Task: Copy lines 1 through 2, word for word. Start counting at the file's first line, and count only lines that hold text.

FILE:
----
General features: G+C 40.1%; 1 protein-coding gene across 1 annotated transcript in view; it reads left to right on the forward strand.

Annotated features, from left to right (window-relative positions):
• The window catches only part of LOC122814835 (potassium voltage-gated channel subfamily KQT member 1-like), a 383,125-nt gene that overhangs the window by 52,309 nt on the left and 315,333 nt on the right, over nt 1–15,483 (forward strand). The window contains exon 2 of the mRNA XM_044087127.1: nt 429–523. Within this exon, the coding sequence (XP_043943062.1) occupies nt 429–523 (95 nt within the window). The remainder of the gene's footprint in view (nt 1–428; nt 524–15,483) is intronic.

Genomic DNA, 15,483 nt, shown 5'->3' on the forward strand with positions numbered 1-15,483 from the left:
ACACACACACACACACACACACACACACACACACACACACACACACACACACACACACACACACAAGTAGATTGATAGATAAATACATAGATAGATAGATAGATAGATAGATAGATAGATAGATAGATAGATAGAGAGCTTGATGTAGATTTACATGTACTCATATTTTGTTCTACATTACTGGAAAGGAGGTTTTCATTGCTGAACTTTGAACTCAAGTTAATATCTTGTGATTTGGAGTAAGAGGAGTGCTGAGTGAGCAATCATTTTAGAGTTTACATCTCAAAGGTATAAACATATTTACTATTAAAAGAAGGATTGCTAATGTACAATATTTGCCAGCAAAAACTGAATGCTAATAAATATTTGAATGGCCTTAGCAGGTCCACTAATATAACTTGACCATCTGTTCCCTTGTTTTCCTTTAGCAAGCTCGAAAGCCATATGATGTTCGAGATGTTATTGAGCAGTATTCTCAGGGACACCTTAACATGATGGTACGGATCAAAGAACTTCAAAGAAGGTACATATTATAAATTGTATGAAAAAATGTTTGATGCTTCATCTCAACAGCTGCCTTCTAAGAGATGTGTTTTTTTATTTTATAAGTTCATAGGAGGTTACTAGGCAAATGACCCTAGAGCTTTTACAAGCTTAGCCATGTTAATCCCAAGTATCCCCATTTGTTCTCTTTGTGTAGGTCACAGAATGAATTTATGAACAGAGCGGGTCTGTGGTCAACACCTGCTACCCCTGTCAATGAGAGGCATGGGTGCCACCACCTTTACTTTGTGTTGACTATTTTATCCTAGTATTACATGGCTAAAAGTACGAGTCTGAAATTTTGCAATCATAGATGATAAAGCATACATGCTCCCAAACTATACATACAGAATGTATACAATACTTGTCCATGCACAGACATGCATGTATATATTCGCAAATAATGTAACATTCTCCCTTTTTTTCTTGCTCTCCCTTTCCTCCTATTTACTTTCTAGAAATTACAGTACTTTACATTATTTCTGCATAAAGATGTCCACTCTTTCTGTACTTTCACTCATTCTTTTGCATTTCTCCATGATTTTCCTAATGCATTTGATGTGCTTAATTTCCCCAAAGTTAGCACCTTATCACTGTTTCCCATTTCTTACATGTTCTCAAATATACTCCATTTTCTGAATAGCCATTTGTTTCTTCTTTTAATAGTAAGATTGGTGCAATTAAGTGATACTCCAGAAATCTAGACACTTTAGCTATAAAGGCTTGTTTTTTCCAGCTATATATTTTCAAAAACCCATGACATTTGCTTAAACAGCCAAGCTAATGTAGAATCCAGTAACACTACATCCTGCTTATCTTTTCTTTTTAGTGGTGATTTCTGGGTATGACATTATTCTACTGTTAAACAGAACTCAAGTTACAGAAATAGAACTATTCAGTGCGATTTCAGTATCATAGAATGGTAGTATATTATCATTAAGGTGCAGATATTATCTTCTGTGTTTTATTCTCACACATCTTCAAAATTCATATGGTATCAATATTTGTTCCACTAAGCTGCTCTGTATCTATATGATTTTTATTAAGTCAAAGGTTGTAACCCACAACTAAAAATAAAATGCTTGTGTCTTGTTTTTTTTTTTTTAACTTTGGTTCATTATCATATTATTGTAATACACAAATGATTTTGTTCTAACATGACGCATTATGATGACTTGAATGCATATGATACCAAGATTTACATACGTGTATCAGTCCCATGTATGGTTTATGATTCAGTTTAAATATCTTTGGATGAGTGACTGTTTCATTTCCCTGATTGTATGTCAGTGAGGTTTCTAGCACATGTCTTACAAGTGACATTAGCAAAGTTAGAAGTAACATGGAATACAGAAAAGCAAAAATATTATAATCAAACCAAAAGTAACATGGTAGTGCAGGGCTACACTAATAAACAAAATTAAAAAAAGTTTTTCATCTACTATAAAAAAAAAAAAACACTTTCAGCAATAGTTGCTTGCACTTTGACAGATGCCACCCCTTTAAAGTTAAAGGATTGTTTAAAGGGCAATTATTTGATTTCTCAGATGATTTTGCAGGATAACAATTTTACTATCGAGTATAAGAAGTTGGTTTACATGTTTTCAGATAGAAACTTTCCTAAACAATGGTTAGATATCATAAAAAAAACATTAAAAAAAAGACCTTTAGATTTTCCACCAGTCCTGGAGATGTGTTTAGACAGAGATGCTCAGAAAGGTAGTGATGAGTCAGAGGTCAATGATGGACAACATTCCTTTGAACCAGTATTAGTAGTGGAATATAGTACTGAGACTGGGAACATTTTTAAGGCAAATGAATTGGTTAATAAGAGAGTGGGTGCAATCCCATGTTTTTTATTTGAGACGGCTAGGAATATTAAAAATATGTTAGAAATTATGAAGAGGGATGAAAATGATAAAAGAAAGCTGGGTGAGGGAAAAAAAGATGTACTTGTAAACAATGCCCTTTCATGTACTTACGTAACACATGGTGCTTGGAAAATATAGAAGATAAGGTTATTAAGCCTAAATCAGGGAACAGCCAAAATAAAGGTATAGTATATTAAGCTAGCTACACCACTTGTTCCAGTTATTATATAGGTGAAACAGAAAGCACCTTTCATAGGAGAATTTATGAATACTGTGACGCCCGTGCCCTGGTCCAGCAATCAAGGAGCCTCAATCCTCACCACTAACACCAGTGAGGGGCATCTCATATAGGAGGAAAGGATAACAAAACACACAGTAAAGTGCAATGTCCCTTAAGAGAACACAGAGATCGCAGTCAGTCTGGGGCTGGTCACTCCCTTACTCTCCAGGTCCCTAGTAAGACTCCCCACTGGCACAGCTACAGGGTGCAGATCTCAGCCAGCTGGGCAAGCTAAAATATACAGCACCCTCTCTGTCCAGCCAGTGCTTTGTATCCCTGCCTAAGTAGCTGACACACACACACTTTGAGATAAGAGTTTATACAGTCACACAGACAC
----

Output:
General features: G+C 40.1%; 1 protein-coding gene across 1 annotated transcript in view; it reads left to right on the forward strand.

Annotated features, from left to right (window-relative positions):